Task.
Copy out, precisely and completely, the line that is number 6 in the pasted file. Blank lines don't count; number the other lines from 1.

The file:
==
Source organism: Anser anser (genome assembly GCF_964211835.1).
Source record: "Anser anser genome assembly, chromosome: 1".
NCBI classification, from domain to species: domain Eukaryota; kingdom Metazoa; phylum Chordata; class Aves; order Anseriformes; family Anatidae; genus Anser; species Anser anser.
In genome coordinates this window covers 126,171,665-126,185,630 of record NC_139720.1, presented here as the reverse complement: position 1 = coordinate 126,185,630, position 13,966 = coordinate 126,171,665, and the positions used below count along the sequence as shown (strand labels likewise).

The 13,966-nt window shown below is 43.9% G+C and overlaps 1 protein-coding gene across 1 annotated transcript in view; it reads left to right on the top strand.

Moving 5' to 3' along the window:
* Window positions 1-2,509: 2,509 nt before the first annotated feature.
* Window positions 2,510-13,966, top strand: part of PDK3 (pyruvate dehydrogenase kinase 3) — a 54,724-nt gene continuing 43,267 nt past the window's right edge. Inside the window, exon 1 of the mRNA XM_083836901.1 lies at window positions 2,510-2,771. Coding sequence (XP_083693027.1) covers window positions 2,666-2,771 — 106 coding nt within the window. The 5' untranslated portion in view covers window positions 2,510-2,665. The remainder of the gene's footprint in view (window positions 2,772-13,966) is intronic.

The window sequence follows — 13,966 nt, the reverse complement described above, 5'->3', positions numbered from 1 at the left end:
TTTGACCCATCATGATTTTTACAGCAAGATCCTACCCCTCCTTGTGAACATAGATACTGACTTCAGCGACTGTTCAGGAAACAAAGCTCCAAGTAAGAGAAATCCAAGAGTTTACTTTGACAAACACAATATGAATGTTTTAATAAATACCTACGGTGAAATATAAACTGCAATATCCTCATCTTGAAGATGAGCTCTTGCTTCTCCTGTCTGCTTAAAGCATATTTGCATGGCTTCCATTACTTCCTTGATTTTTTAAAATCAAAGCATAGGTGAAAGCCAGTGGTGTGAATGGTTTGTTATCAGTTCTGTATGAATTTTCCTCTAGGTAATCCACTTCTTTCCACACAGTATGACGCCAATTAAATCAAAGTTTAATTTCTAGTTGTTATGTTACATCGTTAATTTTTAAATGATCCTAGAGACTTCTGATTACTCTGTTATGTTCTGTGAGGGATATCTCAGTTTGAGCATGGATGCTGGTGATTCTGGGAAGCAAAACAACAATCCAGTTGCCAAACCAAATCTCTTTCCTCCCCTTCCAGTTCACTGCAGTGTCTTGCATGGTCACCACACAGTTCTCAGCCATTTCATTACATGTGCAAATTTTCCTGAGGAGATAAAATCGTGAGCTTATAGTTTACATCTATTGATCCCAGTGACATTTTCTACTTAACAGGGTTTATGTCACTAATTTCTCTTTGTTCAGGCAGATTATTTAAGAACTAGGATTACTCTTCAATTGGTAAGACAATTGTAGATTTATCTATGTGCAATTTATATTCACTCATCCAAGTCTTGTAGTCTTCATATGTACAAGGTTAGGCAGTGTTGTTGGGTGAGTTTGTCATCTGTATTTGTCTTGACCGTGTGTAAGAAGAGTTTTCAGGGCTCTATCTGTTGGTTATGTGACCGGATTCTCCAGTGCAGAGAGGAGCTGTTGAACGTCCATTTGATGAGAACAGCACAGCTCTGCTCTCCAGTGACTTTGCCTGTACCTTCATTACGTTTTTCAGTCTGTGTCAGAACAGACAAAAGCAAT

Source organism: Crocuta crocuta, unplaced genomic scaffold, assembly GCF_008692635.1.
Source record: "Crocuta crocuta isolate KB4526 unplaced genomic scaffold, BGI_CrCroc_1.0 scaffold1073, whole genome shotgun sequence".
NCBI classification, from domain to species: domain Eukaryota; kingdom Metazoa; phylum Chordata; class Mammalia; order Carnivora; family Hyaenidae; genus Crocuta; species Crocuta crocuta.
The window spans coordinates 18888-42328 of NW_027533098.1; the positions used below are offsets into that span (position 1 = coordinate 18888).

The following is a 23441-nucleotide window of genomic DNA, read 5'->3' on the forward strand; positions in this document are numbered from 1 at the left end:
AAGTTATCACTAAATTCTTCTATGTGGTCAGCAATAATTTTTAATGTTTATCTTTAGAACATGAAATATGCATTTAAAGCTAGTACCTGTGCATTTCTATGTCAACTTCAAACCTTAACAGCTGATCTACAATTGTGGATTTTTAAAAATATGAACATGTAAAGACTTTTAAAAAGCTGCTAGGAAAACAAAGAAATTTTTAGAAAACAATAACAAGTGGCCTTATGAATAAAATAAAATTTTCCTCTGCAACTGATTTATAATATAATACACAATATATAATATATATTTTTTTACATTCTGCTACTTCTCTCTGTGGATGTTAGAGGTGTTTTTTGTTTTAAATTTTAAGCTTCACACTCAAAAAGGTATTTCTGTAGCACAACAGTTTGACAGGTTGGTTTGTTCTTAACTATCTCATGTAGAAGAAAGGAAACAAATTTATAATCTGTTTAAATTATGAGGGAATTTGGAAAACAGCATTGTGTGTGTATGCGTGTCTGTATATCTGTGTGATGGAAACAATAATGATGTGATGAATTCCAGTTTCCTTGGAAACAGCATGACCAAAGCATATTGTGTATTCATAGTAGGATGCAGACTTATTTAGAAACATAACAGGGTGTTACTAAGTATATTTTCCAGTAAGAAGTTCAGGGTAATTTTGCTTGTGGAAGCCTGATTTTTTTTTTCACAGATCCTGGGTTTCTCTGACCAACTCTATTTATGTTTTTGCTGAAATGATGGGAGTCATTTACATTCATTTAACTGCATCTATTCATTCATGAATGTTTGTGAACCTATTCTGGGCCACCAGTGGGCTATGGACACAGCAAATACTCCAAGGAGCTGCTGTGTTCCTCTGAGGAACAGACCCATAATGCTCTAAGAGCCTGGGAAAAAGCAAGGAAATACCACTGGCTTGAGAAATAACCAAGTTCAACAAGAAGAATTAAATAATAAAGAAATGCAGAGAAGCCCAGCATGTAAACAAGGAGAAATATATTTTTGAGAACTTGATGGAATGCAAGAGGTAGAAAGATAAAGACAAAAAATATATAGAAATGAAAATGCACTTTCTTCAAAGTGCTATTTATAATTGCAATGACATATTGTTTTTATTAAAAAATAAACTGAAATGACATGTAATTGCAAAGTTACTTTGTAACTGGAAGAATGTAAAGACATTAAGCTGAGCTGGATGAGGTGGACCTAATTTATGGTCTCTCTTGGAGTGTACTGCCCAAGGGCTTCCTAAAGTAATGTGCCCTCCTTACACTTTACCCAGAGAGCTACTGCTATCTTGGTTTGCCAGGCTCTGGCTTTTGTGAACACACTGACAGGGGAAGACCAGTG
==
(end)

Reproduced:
Moving 5' to 3' along the window: